Wildlife Is a Way of Life for Sandra Haynes
The unusual nature of Sandra Haynes’ childhood is best evidenced by her baby blanket: a bobcat hide from an animal her mother found raiding the family hen house. As a little girl, Haynes’ first pets were domesticated, non-descented skunks (“They were pretty easy-going except in the winter when we left them to their semi-hibernation, undisturbed, as they were usually pretty cranky by then”) and a pet fox that she befriended by standing in a clearing, very still, and proffering biscuits.
By the age of four, she had learned to move slowly, talk softly, and keep her eye contact brief.
“I was raised in Molalla, a timber town on the west side or Oregon,” the wildlife artist says.
“Being around wild animals was just part of my life as Dad and some of his brothers — all woodsmen — spent a lot of time in the heavy timber teaching me everything about the life of its inhabitants.”
Her favorite uncle, a government trapper, frequently brought an unknown animal to Sandra, then about eight. He enjoyed quizzing her on what it could be and how it would live:
“He would ask me to tell him about it based on its fur color pattern, where it lived in the forest based on its anatomy, what it ate after examining its teeth, jaws, and claws, whether it was nocturnal, and was it likely to live mostly alone or in a group or herd.”
Later, a mountain man friend taught her how to sneak up on herds of 350 cow/calf elk pairs while remaining in their plain sight. Haynes also learned how to climb the sides of a cliff to feed apples to wild Big Horn Sheep rams.
Hunting Wildlife with a Camera
Yes, it was an unusual childhood, and it’s not surprising that Sandra — who started drawing at the age of three — grew into a wildlife artist, capturing deer, elk, bears, cougar, moose and more in oil paint, pastel, graphite, watercolor, and scratchboard. Now residing in Heppner, OR, Haynes travels throughout the Pacific Northwest — especially its most remote spots — to photograph the animals she eventually turns into artwork.
“Hunting wild animals to photograph outside of animal parks is a difficult and far-from-guaranteed adventure, and is the reason why most artists who do their own photo reference gathering go to game parks or farms,” Haynes says, explaining that while she does visit animal parks, a photographer friend and she take the time now and then to go into the wild and do things the hard way. Accompanying them is Zora, Haynes’ Doberman bodyguard who more than once has kept her mistress from harm.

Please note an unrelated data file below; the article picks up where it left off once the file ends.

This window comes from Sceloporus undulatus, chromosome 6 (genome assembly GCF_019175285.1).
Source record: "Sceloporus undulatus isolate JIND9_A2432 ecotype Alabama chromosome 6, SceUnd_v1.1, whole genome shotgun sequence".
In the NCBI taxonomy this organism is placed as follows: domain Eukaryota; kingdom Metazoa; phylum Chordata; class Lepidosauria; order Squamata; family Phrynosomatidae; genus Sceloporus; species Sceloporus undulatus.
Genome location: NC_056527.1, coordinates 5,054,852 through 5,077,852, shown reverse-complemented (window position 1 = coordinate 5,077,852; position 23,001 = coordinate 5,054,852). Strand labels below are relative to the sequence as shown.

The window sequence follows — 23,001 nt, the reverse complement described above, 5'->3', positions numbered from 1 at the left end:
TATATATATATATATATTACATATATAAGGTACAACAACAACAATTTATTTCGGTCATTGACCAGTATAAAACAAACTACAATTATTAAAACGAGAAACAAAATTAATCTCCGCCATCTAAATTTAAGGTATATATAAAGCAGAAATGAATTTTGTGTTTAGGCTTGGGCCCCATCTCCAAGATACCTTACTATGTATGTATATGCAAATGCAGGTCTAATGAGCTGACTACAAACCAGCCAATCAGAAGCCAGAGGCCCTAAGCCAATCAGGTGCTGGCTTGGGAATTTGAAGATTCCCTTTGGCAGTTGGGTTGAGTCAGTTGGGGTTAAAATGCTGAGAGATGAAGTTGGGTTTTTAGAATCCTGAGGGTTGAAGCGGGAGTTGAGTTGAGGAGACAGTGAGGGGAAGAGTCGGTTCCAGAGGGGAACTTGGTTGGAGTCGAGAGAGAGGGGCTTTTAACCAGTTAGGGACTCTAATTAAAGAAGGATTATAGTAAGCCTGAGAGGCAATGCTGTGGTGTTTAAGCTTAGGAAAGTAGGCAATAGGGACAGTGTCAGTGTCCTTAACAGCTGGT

“One time my photographer friend and I were close to a herd of wild horses. We decided to walk to the other side of a pond when much to our surprise, the entire herd of about 12 horses decided to follow us.”
When two especially aggressive stallions sidled too close, Haynes and her friend bent to pick up rocks to chuck when Zora streaked past them and scattered the herd in a rush.
“After that, she went back to her playing without a glance at me or them. She knew she had done her job and did not expect a praise-filled fuss. But that showed me she had what it takes to protect me in any circumstances.”
Jumping into Scratchboard
Haynes’ medium of choice is scratchboard, a technique she first encountered 16 years ago when an artist friend gave her a small board and told her to get something sharp and scratch out an image.
“That was the end of my training.”
She persevered, found she loved the fine, etched lines that brought out details, and went on to enter shows and win awards with her work. A short list of shows includes the Phippen Western Art Show in Prescott, AZ; the Western Heritage Art Show in Great Falls, MT; Montana Charlie Russell Days; the Oldfield Art Show in Puyallup, WA; and the Western Art Show and Auction in Ellensburg, WA.
Haynes is a member of the International Society of Scratchboard Artists, and has published a series of scratchboard instructional books, as well as stories on her adventures as a wildlife artist.
In the Studio or Out in the Wild
It’s hard to tell where she is happiest — in the studio or out in the wild — but in both places she feels very much at home. The child who loved to draw, immersed in the world of wildlife and the woods, has grown into a mountain woman herself, one who shares, through her art and through her wisdom, the beauty of the world she knows.
“Art, to be good, only has to touch you in someway,” Haynes says. “Maybe it reminds you of someplace you have been or would like to be, or it makes you smile.
“For me, creating a piece that makes that connection is what it is all about.”
Sandra Haynes is the Featured Art Event from Monday, September 23, through Saturday, October 19 at Wenaha Gallery. She will be at the gallery Saturday, October 5, from 10 a.m. to 2 p.m. for a special Autumn Art Show, also featuring bead weaver Alison Oman and Yakima acrylic painter Paul Henderson.
Contact the gallery, located at 219 East Main Street, Dayton, WA, by phone at 509.382.2124 or e-mail firstname.lastname@example.org. Gallery hours are 9 a.m. to 6 p.m. from Monday through Saturday, and by appointment.